1/8 teaspoon thyme
1/8 teaspoon black pepper
1/2 tablespoon Parmesan cheese

PREPARATION

Preheat oven to 350 degrees. Boil 3 potatoes for about 30 minutes.

While potatoes are boiling, cut cooked ham into 1/4-inch cubes. Mince small onion. (If you wish to anthropomorphize the onion, call it, “Jim.”) Dice green bell pepper after scooping out its seeds.

In a large mixing bowl, combine ham, Cheddar cheese, Swiss cheese, Four-Mexican cheese, Jim (the minced onion), sour cream, condensed cream of celery soup, green bell pepper, flour, mayonnaise, butter, salt, meat spice, thyme, and black pepper. Mix by hand or masher.

Peel skin from potatoes. This should be easy after you let the taters sit for a few minutes. Cut potatoes into thin slices.
Add potatoes to ingredients already in mixing bowl. Mix again with fork. Transfer to 9″-round baking or casserole dish. Sprinkle top with Parmesan cheese. Bake at 350 degrees for 60 minutes.

TIDBITS

1) It just doesn’t seem right that “mayonnaise” is spelled with two n’s.

2) French fries are called frites in Holland. When I lived there, you were given a choice of met or zonder, with or without mayonnaise. The mayonnaise was spicy and tasted quite good, the Dutch ketchup not so much.

3) You also couldn’t get root beer in Europe for love or money. Why? Why? Didn’t we save Europe in World War II?

4) And as far as I know, you can’t get European potato chips that aren’t dripping with oil.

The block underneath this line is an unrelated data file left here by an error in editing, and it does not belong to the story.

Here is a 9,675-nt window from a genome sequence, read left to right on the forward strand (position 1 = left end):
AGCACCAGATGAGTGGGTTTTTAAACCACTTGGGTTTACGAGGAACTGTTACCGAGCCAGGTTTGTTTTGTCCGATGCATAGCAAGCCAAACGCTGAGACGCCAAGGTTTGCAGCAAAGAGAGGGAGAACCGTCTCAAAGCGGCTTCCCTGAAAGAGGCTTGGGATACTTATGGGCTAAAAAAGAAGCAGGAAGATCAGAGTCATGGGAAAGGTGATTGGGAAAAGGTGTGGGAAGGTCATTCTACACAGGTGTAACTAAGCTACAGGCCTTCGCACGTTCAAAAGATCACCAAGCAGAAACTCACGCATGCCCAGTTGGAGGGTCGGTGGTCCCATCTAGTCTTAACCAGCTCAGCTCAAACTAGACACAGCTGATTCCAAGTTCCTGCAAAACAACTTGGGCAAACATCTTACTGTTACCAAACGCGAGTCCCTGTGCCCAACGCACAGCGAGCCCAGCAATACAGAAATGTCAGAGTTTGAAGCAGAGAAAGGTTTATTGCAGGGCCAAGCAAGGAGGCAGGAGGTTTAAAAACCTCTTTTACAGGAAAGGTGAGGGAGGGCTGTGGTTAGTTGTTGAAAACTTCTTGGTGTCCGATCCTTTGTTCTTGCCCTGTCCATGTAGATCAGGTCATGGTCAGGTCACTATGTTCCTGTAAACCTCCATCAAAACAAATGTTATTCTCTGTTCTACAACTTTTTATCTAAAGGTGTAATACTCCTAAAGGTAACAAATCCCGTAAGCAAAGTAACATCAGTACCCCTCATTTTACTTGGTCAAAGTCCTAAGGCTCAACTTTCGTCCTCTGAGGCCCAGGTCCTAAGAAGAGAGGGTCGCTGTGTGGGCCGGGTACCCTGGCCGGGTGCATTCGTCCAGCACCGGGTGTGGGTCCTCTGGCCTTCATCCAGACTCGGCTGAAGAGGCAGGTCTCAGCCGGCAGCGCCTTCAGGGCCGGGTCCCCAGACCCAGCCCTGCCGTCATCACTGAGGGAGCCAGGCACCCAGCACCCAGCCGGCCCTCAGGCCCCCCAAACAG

5) And don’t even look for good chewing gum.

6) Of course, if you want steak au poivre vert or a good rijstaffel, I heartily recommend going there.

– Chef Paul

4novels

My cookbook, Eat Me: 169 Fun Recipes From All Over the World,  and novels are available in paperpack or Kindle on amazon.com

As an e-book on Nook

or on my website-where you can get a signed copy at: www.lordsoffun.com

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Berbere Burgers From Cookbook, “Eat Me”

Moroccan Entree

BERBERE BURGERS

INGREDIENTSBerbeHB-

1/2 head lettuce
1 medium yellow onion
1 tablespoon Berbere spices (See recipe for BERBERE SPICE MIX INGREDIENTS, if you can’t find the mix)
1/2 teaspoon cayenne pepper
1/4 teaspoon ground cinnamon
1/2 tablespoon ground coriander
1/4 teaspoon ground ginger
1 tablespoon parsley flakes
1/2 teaspoon black pepper
1/2 teaspoon sea salt
1 1/2 pounds ground beef
8 buns or 16 multi-grain bread slices
1 cup grated Mozzarella cheese